Ground ambulatory services are becoming more competitive as the need arises, yet less likely to join insurance plans due to conflict with price agreements. Ambulances can be either private or publicly owned. If you require an ambulance and are unable to choose your service because of your medical condition, you will most likely be protected. But if you’re unaware a service is not In-Network and you willingly accept an ambulance ride under panic, you could be looking at an outrageous cost for a short ride.

Air Ambulances can be lifesaving for serious injuries, but incur outrageous costs for services. U.S. government health programs, including Medicare and Medicaid, do not cover the expenses of these flights, and insurance companies cover little if any of the costs. A larger issue is more and more patients are being flown by these ambulatory services that really don’t need them, costing consumers high costs for and years of disputing bills for unnecessary rides.

Confusing Facility Fees

Connecticut law requires that facility fees be listed on all medical bills for patients knowledge. That’s great…but most patients don’t even know what these fees are! Facility fees are charged by hospitals for outpatient services at other facilities they own to cover the operational costs. It doesn’t matter if you visit the facility for an hour, five hours, or even five minutes, your medical bill will be subject to a fee just for being there.

Patients may now be more aware that facility fees exist with the additional wording on their bill but it doesn’t mean they understand them or would know if they’re paying too much. Facility fees can come as a complete shock to patients, particularly when an outpatient center is recommended by another provider. In two years, reports show Connecticut hospitals have billed over $1-million in facility fees to patients- some of them having to pay completely out of pocket.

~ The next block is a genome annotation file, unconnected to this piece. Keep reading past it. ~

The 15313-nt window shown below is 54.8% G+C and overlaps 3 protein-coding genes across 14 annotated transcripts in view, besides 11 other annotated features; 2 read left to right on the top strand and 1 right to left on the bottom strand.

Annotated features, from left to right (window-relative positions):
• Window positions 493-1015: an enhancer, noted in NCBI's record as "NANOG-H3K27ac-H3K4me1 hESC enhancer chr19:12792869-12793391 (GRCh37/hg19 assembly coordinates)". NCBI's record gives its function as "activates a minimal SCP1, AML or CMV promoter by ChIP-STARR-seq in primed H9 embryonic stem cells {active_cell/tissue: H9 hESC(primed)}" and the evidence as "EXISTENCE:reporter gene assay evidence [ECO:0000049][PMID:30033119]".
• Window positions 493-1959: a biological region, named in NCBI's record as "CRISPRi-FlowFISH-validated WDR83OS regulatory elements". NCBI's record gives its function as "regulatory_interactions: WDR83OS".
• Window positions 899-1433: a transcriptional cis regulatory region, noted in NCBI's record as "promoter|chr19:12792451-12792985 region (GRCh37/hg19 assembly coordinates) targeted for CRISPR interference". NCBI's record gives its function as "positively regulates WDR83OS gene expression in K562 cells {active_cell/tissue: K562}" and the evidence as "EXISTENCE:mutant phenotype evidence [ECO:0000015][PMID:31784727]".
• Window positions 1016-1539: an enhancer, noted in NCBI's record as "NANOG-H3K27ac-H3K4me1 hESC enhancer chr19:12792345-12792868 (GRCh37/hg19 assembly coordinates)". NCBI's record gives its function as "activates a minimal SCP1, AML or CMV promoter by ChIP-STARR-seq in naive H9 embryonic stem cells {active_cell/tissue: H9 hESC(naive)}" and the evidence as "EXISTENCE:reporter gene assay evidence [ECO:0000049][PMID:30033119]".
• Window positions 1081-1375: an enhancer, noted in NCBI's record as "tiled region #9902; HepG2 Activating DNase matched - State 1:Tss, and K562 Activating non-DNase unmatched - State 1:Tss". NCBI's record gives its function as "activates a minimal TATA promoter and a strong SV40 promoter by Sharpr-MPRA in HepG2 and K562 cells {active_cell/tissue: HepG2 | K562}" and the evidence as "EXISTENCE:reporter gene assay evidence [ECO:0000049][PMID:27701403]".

Illegal Balance Billing

The act of balance billing has been illegal for sometime in Connecticut but it doesn’t stop greedy providers from doing it anyway. Balance billing is a process by which the provider bills the patient directly for the difference between the provider’s charge and the allowed amount by the insurance company. It’s illegal in Connecticut for any provider to request payment from a patient who is covered by insurance as the entire purpose of insurance is to negotiate prices for you. Medical practices will wrongfully bill patients for services that may be covered under insurance hoping to receive payment from individuals who aren’t aware of the law.

Out-of-Network Schemes

Some of the surprise Out-of-Network costs have been resolved with the ‘Surprise Bill Law’, but many situations still remain open for patients to get nailed with unnecessary costs.  Patients who agree to receive treatment from Out-of-Network providers when In-Network providers are available are susceptible to the cost difference…not all situations are this simple. If your dependent is in an emergency situation or you are provided limited information by a doctor during a stressful event, you may not consider the costs of going with Out-of-Network care if you believe (or were led to believe) the treatment is necessary.

How To Prevent Sky-high Medical Bills

It’s natural to think unclearly during a medical emergency and go with the recommendations that sound appropriate at the time. But if you are able to plan a bit ahead of your medical procedure, WebMD offers some preventative steps you can take to reduce your chances of being smacked with a costly surprise bill:

  1. Know your medical plan: Read your benefits and know what emergency costs are covered. Always carry your card with you in case you need to reference it or call the company in pinch.
  2. Carry the business card of your providers: Have the names of your typical providers with you in the case you need to call them with questions and concerns about services.
  3. Call before your procedure: Before your procedure is set to take place, call your health plan to make sure nothing has changed as far as coverage and In-Network providers.
  4. Ask about cost: Your insurer will typically offer a price tool online to help you estimate the costs for a procedure to prevent sticker shock from uncovered costs.
  5. Look into state health laws: Check to see which Connecticut health laws you may be protected under before your procedure or to be prepared in the case of an emergency situation.